View Full Version : The Sound of Her Wings
08-17-2007, 09:42 PM
Someone probably posted something about the Sandman already, but I don't care, i still have the drive to discuss it. I lost my Preludes and Nocturnes volume, but my friend gave me his series collection on CD and I was reading it again and my gawd if Neil Gaiman didn't find his voice in that one comic. Of all the characters I've read so far by him, Death is my favorite. Discussion much.
08-19-2007, 04:38 PM
We're trying to keep opening posts in Comics Analysis to a full review to jumpstart discussion. Can you write up a more full review? What specifically about Gaiman's writing do you find works well? How does the art effect the storytelling? Do you find the depth of the world-building to be what draws you in? Or perhaps the dialogue? Pacing? Be specific.
Thanks for your interest and I look forward to a more full review,
Bones Weep Tedium
11-14-2007, 04:18 AM
I seem to remember Gaiman himself said that it was in that strip he 'found his own voice'.
What do you think he meant by that, InkatHeart?
01-15-2008, 05:03 PM
Preludes and Nocturnes is a mixed lot of a hero's quest and recovery. The quest of course is Dream's quest for humanity and humility. He starts out a naked man trapped in a glass prison by a warlock, magician or what have you. The original intent was for said warlock to trap Death and not Dream, so that the warlock could bargain for immortality.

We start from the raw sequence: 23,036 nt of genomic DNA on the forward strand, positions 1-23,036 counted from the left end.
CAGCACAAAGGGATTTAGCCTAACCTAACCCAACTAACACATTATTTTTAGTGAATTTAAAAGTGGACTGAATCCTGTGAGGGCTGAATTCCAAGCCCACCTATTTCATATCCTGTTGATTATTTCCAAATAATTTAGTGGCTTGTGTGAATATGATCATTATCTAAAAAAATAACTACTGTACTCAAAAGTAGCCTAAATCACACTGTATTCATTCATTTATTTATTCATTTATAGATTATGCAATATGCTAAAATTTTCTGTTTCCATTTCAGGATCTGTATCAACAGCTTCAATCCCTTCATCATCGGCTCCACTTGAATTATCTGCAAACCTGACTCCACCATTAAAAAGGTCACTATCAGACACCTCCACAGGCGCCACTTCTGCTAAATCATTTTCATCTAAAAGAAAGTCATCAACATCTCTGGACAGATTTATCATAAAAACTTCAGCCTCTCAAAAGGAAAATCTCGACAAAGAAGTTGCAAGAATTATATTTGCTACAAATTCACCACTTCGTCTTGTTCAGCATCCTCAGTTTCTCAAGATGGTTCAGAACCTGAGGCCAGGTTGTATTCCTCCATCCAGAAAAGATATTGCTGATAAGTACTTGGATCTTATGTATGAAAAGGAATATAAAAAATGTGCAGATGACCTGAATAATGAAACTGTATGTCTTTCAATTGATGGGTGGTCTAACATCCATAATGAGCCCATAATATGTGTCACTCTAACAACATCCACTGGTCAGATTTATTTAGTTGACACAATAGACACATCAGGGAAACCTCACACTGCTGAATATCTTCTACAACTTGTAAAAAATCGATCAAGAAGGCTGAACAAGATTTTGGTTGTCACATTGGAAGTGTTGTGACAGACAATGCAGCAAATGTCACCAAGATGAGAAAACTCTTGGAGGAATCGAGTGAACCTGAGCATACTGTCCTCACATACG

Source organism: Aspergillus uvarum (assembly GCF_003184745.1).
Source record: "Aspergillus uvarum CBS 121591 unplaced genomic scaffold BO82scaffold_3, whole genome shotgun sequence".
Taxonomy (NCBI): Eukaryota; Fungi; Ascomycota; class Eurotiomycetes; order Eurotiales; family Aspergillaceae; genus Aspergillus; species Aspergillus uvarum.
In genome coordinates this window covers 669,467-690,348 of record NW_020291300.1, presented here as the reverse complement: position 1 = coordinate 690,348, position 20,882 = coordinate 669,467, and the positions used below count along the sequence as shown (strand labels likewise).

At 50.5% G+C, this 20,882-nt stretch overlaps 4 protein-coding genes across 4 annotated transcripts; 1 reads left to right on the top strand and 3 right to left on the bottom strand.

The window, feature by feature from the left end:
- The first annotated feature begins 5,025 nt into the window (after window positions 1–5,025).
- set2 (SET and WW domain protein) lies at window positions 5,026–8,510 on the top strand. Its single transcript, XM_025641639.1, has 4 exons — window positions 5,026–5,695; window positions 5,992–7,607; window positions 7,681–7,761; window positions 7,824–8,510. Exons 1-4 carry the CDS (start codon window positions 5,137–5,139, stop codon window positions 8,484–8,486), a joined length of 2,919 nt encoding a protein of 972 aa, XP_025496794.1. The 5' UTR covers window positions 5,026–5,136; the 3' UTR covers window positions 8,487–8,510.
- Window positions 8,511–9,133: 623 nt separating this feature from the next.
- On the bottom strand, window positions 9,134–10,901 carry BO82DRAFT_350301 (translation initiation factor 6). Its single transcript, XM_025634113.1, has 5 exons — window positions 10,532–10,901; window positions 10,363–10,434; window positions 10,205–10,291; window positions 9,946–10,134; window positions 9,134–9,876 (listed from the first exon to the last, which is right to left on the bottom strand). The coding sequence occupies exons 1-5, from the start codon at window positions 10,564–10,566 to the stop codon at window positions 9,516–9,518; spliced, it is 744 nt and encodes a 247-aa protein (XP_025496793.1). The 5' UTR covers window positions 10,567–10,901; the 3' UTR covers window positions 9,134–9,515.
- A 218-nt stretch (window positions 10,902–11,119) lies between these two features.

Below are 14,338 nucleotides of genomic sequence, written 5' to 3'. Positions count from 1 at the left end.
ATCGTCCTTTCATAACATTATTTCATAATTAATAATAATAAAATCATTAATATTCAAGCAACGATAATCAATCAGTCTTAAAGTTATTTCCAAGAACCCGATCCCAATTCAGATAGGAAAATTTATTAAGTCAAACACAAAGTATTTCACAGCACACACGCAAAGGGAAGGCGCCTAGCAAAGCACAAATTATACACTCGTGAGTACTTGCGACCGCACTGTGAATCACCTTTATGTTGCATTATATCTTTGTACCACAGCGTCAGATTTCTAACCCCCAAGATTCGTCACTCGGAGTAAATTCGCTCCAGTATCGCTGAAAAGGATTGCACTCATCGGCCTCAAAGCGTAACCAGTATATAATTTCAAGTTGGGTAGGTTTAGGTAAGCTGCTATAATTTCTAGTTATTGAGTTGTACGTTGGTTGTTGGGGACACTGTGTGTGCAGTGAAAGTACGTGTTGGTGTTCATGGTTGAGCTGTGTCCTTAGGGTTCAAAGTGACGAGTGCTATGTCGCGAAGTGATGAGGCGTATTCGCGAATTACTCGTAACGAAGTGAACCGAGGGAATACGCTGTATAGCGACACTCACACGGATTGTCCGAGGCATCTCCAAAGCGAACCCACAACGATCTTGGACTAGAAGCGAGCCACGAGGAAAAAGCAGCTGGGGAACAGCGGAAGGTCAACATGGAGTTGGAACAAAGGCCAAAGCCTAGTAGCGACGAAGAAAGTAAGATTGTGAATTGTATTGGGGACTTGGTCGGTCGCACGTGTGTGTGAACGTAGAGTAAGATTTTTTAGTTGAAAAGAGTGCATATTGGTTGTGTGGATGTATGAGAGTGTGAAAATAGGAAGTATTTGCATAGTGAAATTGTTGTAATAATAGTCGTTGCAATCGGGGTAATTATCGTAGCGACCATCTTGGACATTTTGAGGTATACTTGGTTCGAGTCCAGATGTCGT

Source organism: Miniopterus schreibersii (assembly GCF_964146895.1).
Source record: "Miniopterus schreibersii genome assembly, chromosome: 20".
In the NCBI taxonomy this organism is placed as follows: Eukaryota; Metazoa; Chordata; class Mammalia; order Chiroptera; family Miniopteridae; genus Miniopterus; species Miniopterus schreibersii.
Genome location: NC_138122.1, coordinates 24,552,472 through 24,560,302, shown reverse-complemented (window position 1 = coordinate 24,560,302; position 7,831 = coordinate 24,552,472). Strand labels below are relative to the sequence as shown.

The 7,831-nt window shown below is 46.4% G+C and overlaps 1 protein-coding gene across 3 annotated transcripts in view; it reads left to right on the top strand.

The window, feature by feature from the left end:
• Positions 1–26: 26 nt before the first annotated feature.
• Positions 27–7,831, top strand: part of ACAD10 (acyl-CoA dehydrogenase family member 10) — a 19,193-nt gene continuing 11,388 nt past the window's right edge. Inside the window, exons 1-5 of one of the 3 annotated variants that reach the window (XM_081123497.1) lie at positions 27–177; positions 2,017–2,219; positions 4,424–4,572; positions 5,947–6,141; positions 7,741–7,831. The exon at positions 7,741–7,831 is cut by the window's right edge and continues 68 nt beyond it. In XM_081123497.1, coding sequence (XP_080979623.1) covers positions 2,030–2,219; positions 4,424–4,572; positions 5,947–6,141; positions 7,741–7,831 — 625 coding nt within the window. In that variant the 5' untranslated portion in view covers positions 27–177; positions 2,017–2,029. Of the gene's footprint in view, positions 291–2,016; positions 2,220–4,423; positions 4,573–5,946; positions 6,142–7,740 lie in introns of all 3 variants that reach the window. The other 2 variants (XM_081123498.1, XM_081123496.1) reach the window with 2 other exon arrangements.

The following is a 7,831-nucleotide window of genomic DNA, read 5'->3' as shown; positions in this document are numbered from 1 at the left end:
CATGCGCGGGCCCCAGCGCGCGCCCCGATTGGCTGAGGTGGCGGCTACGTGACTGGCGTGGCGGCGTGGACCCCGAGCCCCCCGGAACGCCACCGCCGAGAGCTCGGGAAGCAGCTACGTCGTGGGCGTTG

Dream is freed because he recovers sand from the dreams of one of his gaurds. There are some recurrent themes: desire, wanting what you once wanted and losing one's humanity. We see this when Dream imprisions his lover and then frees her. We see this when the warlock loses his life trying to live forever.
Does Neil Gaiman find his voice? Maybe. "The Sound of her Wings" tries to be cute. It is not sentimental but you feel the intent. If it were sentimental, it may have been a better story. The story is that a moping Dream accompanies his sister as she takes those who are at the moment of death.
None of it works. I find this to be at the point of being sophomoric and yet, there is some redeeming qualities. Some of the dialogue is ok. The frame story is not bad.
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